Rustic Apple-Cranberry Galette
Go easier on your joints with this easy-to-make, country-style galette that combines antioxidant rich apples and cranberries.
About 30 minutes active time
271 calories per serving*
Makes about 6 servings
This country-style galette – really an open-faced apple-cranberry pie – takes about half the time and effort of a whole pie, with equally satisfying results. There’s no fussy crimping or peeling involved, and the dough is made in a food processor, so it’s easier on joints than a traditional pie. Try it with a dollop of Greek yogurt!
To make this recipe you will need a food processor, mixing bowl, rolling pin, parchment paper and a baking sheet.
Nutrition information (per serving)*: Total Fat (10.8g); Carbohydrates (42g); Sodium (35mg); Sugar (18g); Fiber (4g); Cholesterol (20mg); Protein (4g)
For the dough:
3/4 cup all-purpose flour
1/2 cup whole-wheat pastry flour
1 stick (1/2 cup) cold unsalted butter, cut into 16 pieces
4 to 5 Tbsp. ice water
For the filling:
2 medium tart apples, cored and cut into 1/2-inch pieces
1 cup cranberries (frozen is OK)
1/3 cup sugar, plus 1 Tbsp. for sprinkling
1 Tbsp. all-purpose flour
1/2 tsp. ground cinnamon
1. Blend the flour
In the work bowl of a food processor fitted with the blade attachment, pulse the flours and salt a few times to blend.
2. Add butter
Break the butter up as you add it to the flour, then pulse about 20 times, until the butter is the size of small peas.
3. Pulse in water
Add the water through the top of the machine one tablespoon at a time, pulsing as you go, until the dough begins to pull away from the sides of the bowl. (The dough is wet enough when it clumps together when you press a bit of it together between your fingers.)
4. Pat dough and chill
Dump the dough onto a 1-foot square of parchment paper or waxed paper and pat the dough into a roughly 6-inch disc. Fold the paper over the dough and chill for about 45 minutes.
5. Make the filling
Meanwhile, make the filling: Stir all the filling ingredients together (reserving 1 tablespoon sugar for sprinkling) until blended in a mixing bowl.
6. Preheat and prep the baking sheet
Preheat the oven to 375 degrees. Line a baking sheet with parchment paper, and set aside. Fill a small bowl with a few tablespoons of water and set aside.
7. Roll out the dough
Remove the dough from its wrapping and roll into a roughly 13-inch round crust on a lightly floured surface with a floured rolling pin. (You may need to wait a few minutes until the dough is soft enough to roll. And don’t worry – the beauty of a galette is that it doesn’t matter if it’s perfectly round.)
8. Start assembling the galette
Transfer the dough to the prepared baking sheet, and dump the fruit into the center, patting it a little flatter but leaving a roughly 2-inch border around the edges.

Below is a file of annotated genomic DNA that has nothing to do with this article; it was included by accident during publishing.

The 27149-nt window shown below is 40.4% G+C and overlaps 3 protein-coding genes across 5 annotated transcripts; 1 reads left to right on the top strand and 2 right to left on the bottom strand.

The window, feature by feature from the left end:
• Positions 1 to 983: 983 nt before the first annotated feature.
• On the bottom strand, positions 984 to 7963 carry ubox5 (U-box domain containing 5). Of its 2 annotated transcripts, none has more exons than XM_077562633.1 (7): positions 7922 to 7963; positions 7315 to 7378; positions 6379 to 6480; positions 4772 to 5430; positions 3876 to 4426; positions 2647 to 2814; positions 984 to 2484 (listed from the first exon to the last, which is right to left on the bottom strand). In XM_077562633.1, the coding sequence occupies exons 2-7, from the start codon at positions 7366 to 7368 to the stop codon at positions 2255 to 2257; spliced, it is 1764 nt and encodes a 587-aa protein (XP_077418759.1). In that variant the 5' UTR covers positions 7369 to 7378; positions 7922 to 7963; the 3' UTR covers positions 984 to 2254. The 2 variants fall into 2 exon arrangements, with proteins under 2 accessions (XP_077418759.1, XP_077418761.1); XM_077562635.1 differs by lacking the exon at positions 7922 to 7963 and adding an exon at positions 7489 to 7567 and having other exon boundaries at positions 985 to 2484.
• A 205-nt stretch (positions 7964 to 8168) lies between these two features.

9. Fold the dough up
Working in one direction, fold a 3-inch or 4-inch section of the dough up and over the fruit. Fold up the next section, so the two pieces of dough overlap a bit. Dip two fingers into the water, and dab them between the two layers of dough to help them stick together. (You can press them together gently with your fingers, if you’d like.) Repeat all the way around the galette.
10. Top with sugar and bake
Sprinkle the crust with the remaining tablespoon of sugar, and bake for 45 to 55 minutes, until the crust is nicely browned and the cranberries have started to burst.
11. Cool then serve
Cool the galette on the pan for at least 15 minutes. Transfer to a plate or cutting board to serve: First, slide the galette on the parchment paper to the plate, then pull the parchment paper out. Serve warm or at room temperature.
- Cranberries’ bioactive plant compounds and antioxidants such as polyphenols are concentrated in their skin. This makes fresh or frozen cranberries a better choice than cranberry juices, which have much lower amounts of these helpful anti-inflammatory substances.
- When combined, many nutrients have a synergistic effect, says Joan Salge Blake, a registered dietitian and assistant clinical professor of nutrition at Boston University. The key is to pair the right partners. Consuming apples and cranberries together make the antioxidants in both more active.
- The mixture of all-purpose and whole-wheat flours makes a great nutty-tasting crust, but you can use all regular flour, if you prefer.
*Disclaimer: All nutritional information provided is approximate and based on USDA measurements. Actual amounts may vary based on exact ingredients used, how they are prepared and serving size.
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